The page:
Bribery Act & Proceeds of Crime - Written by on Tuesday, November 22, 2011 21:08 - 1 Comment

Never judge a book by its cover: Why the first ‘Bribery Act’ case isn’t

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By Neil Mcinnes, Senior Associate, Pinsent Masons LLP

As we reported here, last week Munir Patel became the first person to be sentenced for an offence under the new Bribery Act. He received 3 years imprisonment for a single section 2 offence of receiving a bribe, concurrent with 6 years for misconduct in public office. He had pleaded guilty to both matters at an earlier hearing. Both offences related to his role as a Magistrates’ Court clerk. But it is this employment with the Ministry of Justice that is the defining (and only) notable feature of the case.

The facts are well-known but here they are in brief: on the bribery charge, Mr Patel accepted cash in return for not putting details of someone’s traffic offence on a court database; on the wider misconduct, for over a year, he assisted those guilty of other road traffic crimes to avoid their fines, driving disqualifications or the imposition of penalty points on their licences, involving at least 53 separate cases. The court found Mr Patel was the prime mover in all of this and that the financial reward was not insignificant – at least £20,000.

And, one of the reasons the case has attracted particular media attention, Mr Patel’s wrongdoing lay undetected until it was unravelled by an undercover journalist’s sting.What does the case tell us more widely about how the Courts will approach the new Act? Very little. To suggest it should be a greater warning sign for a corporate wrongdoer or an agnostic company director is going too far; and even on a black letter law basis, it does not offer us a reliable marker of how other cases under the Bribery Act will be treated by the courts.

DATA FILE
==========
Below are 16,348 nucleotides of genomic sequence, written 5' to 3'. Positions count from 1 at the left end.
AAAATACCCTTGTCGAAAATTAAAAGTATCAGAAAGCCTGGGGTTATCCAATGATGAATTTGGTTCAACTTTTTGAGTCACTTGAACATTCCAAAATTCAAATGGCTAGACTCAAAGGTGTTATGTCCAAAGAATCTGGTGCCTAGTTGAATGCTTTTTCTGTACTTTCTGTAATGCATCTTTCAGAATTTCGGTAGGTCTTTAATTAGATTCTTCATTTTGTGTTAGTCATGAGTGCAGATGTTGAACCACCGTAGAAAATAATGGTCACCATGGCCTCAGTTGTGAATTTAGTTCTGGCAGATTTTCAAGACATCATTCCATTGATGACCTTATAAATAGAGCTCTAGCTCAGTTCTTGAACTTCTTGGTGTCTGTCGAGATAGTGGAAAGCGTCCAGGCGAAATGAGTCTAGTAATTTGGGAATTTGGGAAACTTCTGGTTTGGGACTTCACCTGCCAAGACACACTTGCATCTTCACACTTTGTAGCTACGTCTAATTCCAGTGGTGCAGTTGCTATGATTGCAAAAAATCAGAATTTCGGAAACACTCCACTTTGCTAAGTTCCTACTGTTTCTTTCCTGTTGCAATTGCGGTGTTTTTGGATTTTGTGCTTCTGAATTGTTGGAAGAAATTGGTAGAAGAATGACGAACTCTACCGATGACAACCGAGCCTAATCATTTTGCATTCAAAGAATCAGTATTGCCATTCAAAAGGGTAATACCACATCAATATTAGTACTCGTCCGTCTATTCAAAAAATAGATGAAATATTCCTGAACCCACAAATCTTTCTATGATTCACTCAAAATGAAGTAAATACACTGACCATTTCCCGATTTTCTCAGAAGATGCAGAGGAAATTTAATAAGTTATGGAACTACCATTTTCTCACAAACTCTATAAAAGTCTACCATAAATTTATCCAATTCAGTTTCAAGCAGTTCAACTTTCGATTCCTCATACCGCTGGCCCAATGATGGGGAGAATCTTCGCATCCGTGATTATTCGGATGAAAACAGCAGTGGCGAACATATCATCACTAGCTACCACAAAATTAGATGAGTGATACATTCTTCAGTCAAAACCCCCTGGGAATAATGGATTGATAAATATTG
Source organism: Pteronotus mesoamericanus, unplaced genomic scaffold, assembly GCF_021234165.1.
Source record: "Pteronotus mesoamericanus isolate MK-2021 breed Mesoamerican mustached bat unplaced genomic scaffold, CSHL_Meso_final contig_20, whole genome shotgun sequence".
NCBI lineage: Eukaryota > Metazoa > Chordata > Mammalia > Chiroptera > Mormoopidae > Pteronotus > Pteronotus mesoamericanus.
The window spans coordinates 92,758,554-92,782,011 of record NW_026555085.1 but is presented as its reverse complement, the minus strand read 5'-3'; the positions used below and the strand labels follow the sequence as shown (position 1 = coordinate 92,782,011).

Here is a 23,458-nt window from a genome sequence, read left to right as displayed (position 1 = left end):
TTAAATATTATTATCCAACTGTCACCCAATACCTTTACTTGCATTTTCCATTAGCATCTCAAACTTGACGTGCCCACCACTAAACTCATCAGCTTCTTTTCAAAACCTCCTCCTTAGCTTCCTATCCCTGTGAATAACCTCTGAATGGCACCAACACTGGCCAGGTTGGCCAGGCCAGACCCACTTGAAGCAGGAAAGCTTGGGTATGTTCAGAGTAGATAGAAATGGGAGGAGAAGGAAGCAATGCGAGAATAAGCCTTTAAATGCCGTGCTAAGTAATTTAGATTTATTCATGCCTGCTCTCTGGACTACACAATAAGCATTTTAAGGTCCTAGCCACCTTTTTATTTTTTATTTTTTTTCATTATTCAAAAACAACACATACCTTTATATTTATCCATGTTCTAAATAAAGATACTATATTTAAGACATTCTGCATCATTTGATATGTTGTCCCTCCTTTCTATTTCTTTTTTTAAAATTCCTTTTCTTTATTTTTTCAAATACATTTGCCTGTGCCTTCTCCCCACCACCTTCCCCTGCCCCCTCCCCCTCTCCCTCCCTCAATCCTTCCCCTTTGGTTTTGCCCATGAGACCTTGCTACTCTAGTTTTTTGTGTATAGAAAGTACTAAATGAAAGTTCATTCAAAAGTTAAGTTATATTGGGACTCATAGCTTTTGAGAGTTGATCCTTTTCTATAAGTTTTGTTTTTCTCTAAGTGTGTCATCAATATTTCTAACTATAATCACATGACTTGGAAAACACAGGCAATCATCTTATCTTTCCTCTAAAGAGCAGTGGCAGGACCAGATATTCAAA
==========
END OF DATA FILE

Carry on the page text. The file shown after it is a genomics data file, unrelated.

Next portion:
Why not?

1.      As is clear from the facts, this was an unusual case, almost a one-off, involving a defendant whose role as a court clerk involved an exceptional position of trust, which “had at its heart a duty to uphold and protect the integrity of the criminal justice system”, adopting the words of the sentencing judge, HHJ McCreath. The courts when punishing ‘one of their own’ can be expected to take a particularly tough line. No great shakes there.

2.      The case could and would no doubt have been prosecuted under pre-Bribery Act laws if necessary. Section 2 in this case added nothing to the CPS’ armoury compared with the old law. The only academic issue is whether pegging a misconduct offence with a Bribery Act charge will be more rare in future, when it will be increasingly common for all allegations to post-date 1 July. Not much to get excited about.

3.      Is Mr Patel’s case being seen as significant by the courts? A reason to take note, if so. The publication of the sentencing remarks on the judiciary’s own website here might suggest it should be read as a particularly important precedent. The better view is that it is simply high profile and made the editor’s cut on that basis alone.

4.      The sentencing in this case is more about the old law than the new. The headline 6 year sentence is for the misconduct charge and the Bribery Act offence is sentenced in the slipstream.

5.      What if there are lessons from Mr Patel’s case that can drawn from looking at misconduct aspect of his sentence? Even then, as we can see from the below, that contention seems tortuous.